The question of how the Orthodox Church should receive converts from other Christian confessions is a large and complicated one, and is sometimes capable of drawing very warm responses—including from some of our Protestant and Roman Catholic brethren who may feel rejected and slighted by talk of conversion from their confessions to that of Orthodoxy.
Secondly we should beware of the temptation to conform to all the current canons of political correctness. It is true that many if not most in the Jewish community find offensive the classic Christian assertion that “the Jews killed Christ”, and some have gone to the lengths of denying any Jewish responsibility at all and putting the entire responsibility for His death on the Romans. It is also true that the statement, “the Jews killed Christ” is so general as to be unhelpful.
One may have four friends or more, but (in Christian thought) only one spouse. Conjugal union is, by definition, a union of two and only two, because it is sexual. Friends stand symbolically side by side; spouses, face to face. The face to face posture of spouses expresses, both symbolically and physically, the sexuality of their union, and its essential difference from Friendship.
We all have seen the statue of Justice holding her scales and wearing a blindfold so that she cannot be subject to partiality or bribery. That blindfold should obscure her tears as well, for one may well shed tears even when administering just punishment. All punishment for crime, whether execution or incarceration, represents a defeat for society, and should be administered with sorrow—and for Christians, with prayer for all, perpetrator as well as victim.
I understand some of this denunciation of the Most High on online forums and the like—some people are simply angry at Christianity and happily use any stick with which to beat Christians. They take some Old Testament verses out of their literary context and entirely out of their cultural context and start shouting. What is more perplexing to me is finding some Christians arguing that the Old Testament deity is insufficiently Christ-like. I expect the unbelievers to throw large chunks of the Bible angrily across the room. But I expected believers to be more respectful of what is for them, after all, Holy Writ.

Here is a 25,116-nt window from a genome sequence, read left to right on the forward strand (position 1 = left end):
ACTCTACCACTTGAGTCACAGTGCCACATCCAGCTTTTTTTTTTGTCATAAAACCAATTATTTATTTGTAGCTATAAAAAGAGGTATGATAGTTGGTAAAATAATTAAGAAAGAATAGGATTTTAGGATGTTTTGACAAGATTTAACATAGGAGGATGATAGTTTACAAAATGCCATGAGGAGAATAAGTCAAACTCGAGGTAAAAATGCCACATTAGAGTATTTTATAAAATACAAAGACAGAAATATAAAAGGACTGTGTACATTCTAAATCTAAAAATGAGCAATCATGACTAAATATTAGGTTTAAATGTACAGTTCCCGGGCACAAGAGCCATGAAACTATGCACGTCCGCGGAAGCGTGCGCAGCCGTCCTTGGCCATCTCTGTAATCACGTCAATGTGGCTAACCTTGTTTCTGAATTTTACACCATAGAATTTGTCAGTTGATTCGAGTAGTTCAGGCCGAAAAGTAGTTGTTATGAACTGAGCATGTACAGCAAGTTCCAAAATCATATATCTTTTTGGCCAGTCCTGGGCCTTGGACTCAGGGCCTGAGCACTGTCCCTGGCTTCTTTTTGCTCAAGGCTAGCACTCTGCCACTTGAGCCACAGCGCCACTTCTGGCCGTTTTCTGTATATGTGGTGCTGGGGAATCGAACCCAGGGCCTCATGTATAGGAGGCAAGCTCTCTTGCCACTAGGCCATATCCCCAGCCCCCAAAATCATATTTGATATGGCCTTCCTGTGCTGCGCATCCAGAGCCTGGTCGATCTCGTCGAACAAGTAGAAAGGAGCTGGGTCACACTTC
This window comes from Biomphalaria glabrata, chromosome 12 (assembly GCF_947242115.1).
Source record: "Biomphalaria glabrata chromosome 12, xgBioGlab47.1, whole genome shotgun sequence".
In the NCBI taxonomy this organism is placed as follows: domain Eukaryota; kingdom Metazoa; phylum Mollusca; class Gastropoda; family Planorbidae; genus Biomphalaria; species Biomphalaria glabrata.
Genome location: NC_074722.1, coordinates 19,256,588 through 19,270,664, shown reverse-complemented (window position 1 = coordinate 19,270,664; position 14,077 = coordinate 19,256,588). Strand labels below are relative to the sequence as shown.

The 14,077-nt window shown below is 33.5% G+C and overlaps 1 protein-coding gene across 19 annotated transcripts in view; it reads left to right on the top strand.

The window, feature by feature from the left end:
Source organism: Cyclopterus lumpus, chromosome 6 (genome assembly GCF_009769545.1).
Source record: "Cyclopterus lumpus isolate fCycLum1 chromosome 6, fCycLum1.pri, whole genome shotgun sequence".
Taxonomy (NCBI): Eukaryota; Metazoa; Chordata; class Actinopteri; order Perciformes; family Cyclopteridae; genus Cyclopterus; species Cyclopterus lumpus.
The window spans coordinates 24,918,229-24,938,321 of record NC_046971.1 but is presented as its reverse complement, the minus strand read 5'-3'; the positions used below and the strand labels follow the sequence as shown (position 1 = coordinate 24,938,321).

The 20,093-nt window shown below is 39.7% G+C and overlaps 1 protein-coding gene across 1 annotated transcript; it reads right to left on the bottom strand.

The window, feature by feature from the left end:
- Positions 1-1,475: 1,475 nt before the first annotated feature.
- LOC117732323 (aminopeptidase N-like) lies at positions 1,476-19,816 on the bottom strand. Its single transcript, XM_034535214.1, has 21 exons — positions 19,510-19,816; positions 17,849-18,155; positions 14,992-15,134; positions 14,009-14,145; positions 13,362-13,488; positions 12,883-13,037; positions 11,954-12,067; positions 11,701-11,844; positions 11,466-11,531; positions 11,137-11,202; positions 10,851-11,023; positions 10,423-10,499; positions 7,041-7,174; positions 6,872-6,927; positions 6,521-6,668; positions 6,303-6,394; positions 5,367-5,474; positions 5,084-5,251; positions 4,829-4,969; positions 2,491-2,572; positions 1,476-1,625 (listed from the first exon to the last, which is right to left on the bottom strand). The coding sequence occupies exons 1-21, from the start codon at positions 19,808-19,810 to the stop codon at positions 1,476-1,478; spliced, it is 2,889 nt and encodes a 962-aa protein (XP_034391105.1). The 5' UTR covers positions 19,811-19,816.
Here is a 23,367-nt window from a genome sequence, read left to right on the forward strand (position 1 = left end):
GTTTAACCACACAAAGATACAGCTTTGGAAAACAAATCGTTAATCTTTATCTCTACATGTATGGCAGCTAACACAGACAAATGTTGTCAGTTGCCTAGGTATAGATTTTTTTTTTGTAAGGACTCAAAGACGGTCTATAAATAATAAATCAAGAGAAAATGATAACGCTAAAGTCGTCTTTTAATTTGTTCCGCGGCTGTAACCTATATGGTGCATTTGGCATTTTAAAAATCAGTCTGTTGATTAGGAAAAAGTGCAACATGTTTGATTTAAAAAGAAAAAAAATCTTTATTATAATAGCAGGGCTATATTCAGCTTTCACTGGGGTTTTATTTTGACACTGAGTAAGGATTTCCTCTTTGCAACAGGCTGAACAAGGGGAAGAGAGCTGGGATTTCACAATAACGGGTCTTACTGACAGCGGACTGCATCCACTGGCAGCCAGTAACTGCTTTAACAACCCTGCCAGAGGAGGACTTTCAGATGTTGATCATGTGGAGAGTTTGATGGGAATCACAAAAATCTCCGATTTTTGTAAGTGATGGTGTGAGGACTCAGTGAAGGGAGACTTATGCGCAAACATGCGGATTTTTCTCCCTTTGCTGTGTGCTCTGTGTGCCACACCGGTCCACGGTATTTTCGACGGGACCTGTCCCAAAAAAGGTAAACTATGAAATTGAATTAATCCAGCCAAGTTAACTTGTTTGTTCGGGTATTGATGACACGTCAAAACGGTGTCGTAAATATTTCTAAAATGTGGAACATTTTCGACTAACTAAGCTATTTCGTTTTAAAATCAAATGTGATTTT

Whatever discussions occur regarding the possible revival or creation of an order of female deacon, let us all at least be open and truthful. Let us admit that this is not that: the proffered model of deaconess bears little resemblance to the ancient order. Let us therefore debate possibility of the new model on its own modern merits.
Given that our worship takes place in heaven it is not surprising to see so many icons on the walls around us, nor that we ask for the prayers of the Mother of God and the saints and angels. Since we have ascended to heaven, we find ourselves invisibly surrounded by the saints who also stand with us in heaven’s court. With what else should be adorn our church walls and icon corners but their images?
Why this insistence on exclusion? The Fathers of Nicea wanted to exclude heresy from the Church for the same reason that a doctor wants to exclude cancer from the body of his patient—because if he includes the cancer in the patient’s body, the result will be the death of the patient. Cancer kills, and so does heresy. Heresy is not simply incorrect opinion, akin to getting a numerical sum wrong. Heresy is stubbornly refusing to accept the truth, in exactly the same way as someone who has been poisoned might stubbornly refuse to accept swallowing the antidote. A person who has been poisoned will die. And the good intentions of the heretic notwithstanding (for who knowingly accepts error?), the person who refuses God’s provided remedy of Christ will also die.
One joins a church or a monastic community precisely because it is in some way unlike the modern world, and presents one with a clear alternative to secularism. The different clothing witnesses to the presence of this clear alternative—one rooted in the past centuries and preserving its liturgical practice, history, tradition, and dogma.
For me the perplexing thing about the gap is not that it exists—secularists will be secular, after all, and most people are too busy living life to spend much time questioning the underlying presuppositions of their culture. For me the perplexing thing is how Christians could come to deny the existence of the demonic
The popularity of Destination Weddings is a symptom of a more profound cultural dysfunction. The problem is not just that this is a rich person’s game, and one that effectively excludes as guests those not able to bear the cost of jetting away to the Destination and staying at a fancy hotel.
We know how it will really unfold—with the last trumpet, and the voice of the archangel, and the resurrection of the dead, and the final triumph of Jesus, and the new Jerusalem descending out of heaven from God like a bride adorned for her husband. We know what others don’t. We know the word “maranatha”.
America has not yet become Babylon the Great, despite the recent legal ruling. But even if it does, so what? We can peek at the end of the Book, and see how the story will end. And it turns out that it will end with glory, with the kingdom of this world becoming the kingdom of our Lord and of His Christ.
The pastoral irony of all this, of course, is that any Christian who asks a priest with trembling whether or not he has committed the unforgivable sin cannot possibly have committed it, for the question proves that the one asking it loves Jesus and fears being separate from Him.
It is especially important to remember this at the Feast of the Ascension, for the Ascension is not only the triumph of God, but even more the triumph of Man. We do not glorify God by belittling man and denying humanity its proper glory. Humanism, with its emphasis on the splendour of the human person, at least gets that right.